Dhaka: At least 25 people were killed and over 70 injured, many critically, in a huge fire triggered by a boiler explosion at a packaging factory in Bangladesh today, in one of the worst industrial accidents in the country since 2013 when a building collapse claimed more than 1,100 lives.
Fire service officials believe the disaster at a packaging factory on the outskirts of the capital Dhaka was likely to have been triggered by an exploding boiler, said Syed Ahmed, the country’s inspector-general for factories.
Mr Ahmed said that 25 people had been killed by the outbreak of the fire on Saturday, and at least as many injured, adding that an inquiry would report initial findings within seven working days.
In response to that disaster like building collapse in 2013 , the government passed laws aimed at empowering workers, including easing the formation of labour unions. Retailers including H&M formed an initiative aimed at improving safety standards, which included a legally binding provision to resolve labour disputes. Others including Gap and Walmart opted out and formed a separate initiative without legal obligations.
But human rights organisations have complained over the past year about slow progress in improving safety standards. And the global focus on the garments industry — which in the first quarter of this year accounted for 76 per cent of Bangladesh’s $9.7bn exports — has meant that improvements have been concentrated in that sector, while others have been neglected, said Kalpona Akter, executive director of the Bangladesh Centre for Worker Solidarity.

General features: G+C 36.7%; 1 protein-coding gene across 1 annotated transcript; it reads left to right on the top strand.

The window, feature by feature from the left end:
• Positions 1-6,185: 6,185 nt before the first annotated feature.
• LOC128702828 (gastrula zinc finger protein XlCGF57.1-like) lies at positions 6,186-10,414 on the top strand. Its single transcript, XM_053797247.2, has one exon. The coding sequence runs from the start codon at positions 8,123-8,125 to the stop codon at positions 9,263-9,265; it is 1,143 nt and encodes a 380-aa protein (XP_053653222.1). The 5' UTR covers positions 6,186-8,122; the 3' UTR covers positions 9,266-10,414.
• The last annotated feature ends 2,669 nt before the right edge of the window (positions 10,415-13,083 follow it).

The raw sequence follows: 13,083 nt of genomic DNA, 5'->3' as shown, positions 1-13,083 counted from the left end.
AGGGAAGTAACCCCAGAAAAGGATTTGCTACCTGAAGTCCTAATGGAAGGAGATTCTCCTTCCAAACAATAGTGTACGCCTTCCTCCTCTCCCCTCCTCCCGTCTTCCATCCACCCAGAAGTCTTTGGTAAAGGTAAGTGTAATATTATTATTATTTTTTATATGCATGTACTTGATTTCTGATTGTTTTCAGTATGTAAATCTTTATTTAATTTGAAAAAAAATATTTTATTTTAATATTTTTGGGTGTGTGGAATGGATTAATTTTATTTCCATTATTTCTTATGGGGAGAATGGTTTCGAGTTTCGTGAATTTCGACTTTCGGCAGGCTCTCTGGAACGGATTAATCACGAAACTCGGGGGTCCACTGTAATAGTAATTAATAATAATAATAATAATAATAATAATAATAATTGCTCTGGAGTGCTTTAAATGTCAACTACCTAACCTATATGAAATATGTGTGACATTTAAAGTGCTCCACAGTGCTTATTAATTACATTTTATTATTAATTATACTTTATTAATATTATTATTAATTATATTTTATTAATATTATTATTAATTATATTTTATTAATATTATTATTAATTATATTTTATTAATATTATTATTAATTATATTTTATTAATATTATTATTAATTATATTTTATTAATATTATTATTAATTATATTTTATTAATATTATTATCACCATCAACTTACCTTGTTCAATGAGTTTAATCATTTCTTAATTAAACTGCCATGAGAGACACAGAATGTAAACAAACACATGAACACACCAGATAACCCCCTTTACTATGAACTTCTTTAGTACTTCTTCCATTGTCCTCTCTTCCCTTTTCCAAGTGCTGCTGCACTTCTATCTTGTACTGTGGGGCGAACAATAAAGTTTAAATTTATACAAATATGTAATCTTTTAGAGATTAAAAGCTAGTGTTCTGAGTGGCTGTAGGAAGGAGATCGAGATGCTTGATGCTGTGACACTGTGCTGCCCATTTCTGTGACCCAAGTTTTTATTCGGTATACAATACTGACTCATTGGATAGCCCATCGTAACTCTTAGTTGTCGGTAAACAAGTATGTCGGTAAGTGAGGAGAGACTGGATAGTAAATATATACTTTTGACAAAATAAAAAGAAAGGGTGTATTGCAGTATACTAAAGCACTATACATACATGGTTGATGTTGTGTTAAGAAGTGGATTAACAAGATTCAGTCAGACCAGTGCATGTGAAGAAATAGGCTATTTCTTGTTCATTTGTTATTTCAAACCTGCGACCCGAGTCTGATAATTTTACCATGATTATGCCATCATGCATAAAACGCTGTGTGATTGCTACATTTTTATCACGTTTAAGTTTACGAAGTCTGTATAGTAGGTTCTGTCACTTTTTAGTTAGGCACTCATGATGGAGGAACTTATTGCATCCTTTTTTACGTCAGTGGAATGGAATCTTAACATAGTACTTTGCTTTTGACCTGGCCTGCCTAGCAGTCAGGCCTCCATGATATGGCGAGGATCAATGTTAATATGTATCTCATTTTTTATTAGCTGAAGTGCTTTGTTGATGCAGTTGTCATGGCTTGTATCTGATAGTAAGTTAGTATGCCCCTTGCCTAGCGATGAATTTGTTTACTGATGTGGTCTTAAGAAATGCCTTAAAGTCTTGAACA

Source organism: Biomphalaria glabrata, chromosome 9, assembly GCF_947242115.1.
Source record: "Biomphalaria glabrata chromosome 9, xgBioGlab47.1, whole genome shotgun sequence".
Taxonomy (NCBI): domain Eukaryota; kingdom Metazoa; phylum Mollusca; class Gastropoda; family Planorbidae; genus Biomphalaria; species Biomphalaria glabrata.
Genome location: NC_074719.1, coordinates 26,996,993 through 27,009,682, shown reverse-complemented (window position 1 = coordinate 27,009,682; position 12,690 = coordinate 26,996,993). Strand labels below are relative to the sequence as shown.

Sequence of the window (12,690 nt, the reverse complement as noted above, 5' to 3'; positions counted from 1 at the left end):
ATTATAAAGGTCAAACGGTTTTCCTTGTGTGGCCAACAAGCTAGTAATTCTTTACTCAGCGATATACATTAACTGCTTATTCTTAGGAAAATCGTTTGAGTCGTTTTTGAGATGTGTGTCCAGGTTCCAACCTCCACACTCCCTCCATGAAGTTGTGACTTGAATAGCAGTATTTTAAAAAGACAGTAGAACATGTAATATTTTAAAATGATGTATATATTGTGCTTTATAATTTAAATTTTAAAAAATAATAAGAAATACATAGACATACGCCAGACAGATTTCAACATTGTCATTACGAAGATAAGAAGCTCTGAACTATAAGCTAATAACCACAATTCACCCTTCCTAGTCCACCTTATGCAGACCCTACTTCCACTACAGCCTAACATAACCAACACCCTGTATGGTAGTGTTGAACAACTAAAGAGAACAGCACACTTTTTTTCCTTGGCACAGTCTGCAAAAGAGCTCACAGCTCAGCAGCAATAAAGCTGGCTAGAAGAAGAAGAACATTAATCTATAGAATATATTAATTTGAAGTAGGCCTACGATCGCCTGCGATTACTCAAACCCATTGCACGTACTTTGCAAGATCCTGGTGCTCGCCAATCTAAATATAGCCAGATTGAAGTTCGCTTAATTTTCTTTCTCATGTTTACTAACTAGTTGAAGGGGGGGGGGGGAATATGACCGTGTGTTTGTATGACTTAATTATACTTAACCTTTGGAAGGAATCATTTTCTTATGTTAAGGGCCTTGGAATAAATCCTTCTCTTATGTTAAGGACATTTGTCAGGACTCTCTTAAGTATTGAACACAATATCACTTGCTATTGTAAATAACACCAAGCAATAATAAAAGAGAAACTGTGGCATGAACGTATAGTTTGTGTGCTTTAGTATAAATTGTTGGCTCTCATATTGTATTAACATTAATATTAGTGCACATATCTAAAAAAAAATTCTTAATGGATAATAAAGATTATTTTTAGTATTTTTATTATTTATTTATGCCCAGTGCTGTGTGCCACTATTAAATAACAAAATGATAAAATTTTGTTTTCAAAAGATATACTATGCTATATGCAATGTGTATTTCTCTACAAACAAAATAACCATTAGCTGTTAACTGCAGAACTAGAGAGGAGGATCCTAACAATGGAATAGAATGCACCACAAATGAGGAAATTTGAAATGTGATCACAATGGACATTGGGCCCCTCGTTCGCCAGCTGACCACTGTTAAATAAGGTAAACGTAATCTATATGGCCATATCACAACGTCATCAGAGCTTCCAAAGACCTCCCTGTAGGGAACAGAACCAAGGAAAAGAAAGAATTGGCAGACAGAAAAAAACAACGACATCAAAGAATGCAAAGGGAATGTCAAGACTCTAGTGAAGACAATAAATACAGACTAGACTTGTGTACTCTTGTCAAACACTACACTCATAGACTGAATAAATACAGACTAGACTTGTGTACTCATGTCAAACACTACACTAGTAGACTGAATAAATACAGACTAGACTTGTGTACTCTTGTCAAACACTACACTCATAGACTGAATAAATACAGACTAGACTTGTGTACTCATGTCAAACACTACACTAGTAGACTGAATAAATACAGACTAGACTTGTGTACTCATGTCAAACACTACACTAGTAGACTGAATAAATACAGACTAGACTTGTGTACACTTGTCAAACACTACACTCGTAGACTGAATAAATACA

“It is a huge concern for me: in the past couple of years we’ve been focusing too much on the garments, but we didn’t give that much focus to other industries like packaging,” she said. “It is high time to do an investigation of all factories,” she added, accusing government inspectors of failing to enforce industrial safety law.
Tampaco Foils, the owner of the plant affected by Saturday’s fire, was founded in 1978 and Mr Ahmed said the factory dated from that period, meaning that “the age of the building could be one problem” behind the disaster.
Tampaco lists on its website customers including the Bangladeshi subsidiaries of British American Tobacco and Swiss food group Nestlé. It claims to “stringently practice … proactive safety awareness” and “fire safety and first aid training for all employees”.
Syed Mokbul Hossain, chairman of the company, did not respond to a request for comment. In July, the owner of the Rana Plaza complex and more than 30 other defendants pleaded not guilty to murder in a Dhaka court. The case continues.